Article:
By looking at the needs of society, we can identify three different kinds of needs — investment and finance, banking and loans, and charity — and they each need be handled using a different technique.  Moneylenders offered one solution for all three needs because it was to their advantage, but the society has to cater for larger concerns and therefore must offer more appropriate solutions.  The Qur’an points out these different needs and presents us with different techniques to suit each need.  It is for us to translate them into present-day “language” and set up appropriate institutions.  Outlines of such institutions are presented in another essay (see Meeting the Financial Needs of Muslims: A comprehensive scheme).  Other essays elsewhere expand on these outlines.

Properly dealing with lending and borrowing transactions requires an understanding of the meaning of modern bank interests in relation to usury and riba.  In an essay entitled, Interest, Usury, Riba, and the Operational Costs of a Bank, the history of interest, its relation to usury and riba, the origins of dogmas and theories that prohibit or justify its practice, and the meaning of interest in the modern setting of banking are explored.  It also presents a general model of interest in which several scenarios — from person-to-person lending to modern commercial bank lending — become sub-models.  This enables one to separate riba from the operational costs of a bank and thus to devise a riba-free system of commercial banking that is both viable and compatible with the conventional one.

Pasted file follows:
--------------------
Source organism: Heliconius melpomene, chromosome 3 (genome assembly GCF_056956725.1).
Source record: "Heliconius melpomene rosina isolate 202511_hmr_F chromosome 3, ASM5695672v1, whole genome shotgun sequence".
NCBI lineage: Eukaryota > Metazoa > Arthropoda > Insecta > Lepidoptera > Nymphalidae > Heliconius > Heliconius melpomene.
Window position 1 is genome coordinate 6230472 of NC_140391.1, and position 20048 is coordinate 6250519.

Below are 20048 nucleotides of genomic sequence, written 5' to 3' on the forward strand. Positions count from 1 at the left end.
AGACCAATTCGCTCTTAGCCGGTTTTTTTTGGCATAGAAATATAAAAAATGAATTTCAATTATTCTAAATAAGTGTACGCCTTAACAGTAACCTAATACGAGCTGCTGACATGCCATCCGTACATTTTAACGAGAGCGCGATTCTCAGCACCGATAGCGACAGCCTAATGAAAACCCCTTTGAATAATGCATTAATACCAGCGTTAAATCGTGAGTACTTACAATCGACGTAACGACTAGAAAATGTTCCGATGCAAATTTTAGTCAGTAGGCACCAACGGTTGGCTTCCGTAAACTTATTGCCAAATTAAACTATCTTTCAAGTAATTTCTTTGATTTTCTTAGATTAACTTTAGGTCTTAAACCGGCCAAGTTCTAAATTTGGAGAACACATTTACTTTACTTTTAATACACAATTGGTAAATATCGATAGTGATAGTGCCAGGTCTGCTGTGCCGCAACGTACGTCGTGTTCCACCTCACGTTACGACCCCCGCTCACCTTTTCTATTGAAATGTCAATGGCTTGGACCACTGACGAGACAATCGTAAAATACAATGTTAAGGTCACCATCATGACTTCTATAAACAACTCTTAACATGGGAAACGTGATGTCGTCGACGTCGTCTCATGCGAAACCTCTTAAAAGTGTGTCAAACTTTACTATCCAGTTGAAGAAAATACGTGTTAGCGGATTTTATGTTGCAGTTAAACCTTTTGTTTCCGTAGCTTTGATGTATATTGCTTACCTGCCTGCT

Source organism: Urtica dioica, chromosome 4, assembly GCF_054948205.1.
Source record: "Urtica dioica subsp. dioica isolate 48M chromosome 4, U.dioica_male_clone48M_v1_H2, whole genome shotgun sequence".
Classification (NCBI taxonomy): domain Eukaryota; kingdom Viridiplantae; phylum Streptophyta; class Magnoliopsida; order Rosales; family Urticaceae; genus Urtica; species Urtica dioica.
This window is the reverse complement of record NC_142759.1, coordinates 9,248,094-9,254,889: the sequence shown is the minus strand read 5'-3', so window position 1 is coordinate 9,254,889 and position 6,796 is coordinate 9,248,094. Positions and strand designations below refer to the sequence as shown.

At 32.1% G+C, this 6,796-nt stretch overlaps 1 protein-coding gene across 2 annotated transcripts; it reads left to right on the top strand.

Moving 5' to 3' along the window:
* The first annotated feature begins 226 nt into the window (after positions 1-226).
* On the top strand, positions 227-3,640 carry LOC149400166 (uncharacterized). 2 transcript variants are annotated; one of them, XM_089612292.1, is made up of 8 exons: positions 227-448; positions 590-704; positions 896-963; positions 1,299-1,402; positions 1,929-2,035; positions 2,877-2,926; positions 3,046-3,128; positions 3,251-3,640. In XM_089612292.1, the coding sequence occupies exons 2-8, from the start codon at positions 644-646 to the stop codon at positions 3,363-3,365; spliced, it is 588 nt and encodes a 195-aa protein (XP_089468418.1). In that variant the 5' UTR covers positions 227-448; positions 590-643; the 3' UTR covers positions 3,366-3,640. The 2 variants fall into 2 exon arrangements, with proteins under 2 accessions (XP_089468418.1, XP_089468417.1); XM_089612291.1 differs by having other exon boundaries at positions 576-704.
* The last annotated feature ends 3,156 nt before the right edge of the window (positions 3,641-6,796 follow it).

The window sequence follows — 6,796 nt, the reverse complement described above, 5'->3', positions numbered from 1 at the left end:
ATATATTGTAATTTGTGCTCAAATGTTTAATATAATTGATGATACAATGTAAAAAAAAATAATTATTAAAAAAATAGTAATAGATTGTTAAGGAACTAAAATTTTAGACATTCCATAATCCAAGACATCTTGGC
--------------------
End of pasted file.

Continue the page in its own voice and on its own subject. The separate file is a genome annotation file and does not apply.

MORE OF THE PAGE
Inflation has become a fact of life, it erodes the value of capital — depositors’ savings, banks’ loans, cash-in-hand.  It has also been offered as an excuse for charging and accepting interest.  But the main cause of modern-day inflation is not in the short-term supply-demand  pull-push tensions, but in the long-term effects of increased money supply.  The basic cause of this increase is the de-linking of the currency-gold relationship.  It occurred gradually over time, but the final blow was dealt in 1971 when the US dollar was de-linked from gold and the promise to redeem every dollar for 1/35th of an ounce of fine gold was withdrawn, reneging on the Bretton Woods Agreement of 1945.  US dollar was allowed to float (meaning more dollars were printed without the constraint of the 35 dollars per ounce of gold ratio), and the other currencies, which were all linked to gold through the dollar, also started their free-floats, each in its own pace.  Today, at 350 dollars an ounce, gold is ten times more costly.  It is said that the price of gold has gone up; but the reality is that the currency has depreciated that much.  Re-linking all currencies directly to gold, and strictly adhering to the agreed currency-gold ratio, is the proper solution to this problem.  But a global agreement on this is not going to occur anytime soon.  In the meantime savings, loans and cash-in-hand are going to lose their purchasing power.  To neutralise the effect of inflation (due to currency depreciation) on capital, without recourse to increasing the interest rate, a new mechanism is necessary.  Such a mechanism is presented in a book entitled, Commercial Banking in the presence of Inflation.  This mechanism is applicable in person-to-person lending-borrowing transactions as well.  It is straightforward and not difficult to implement.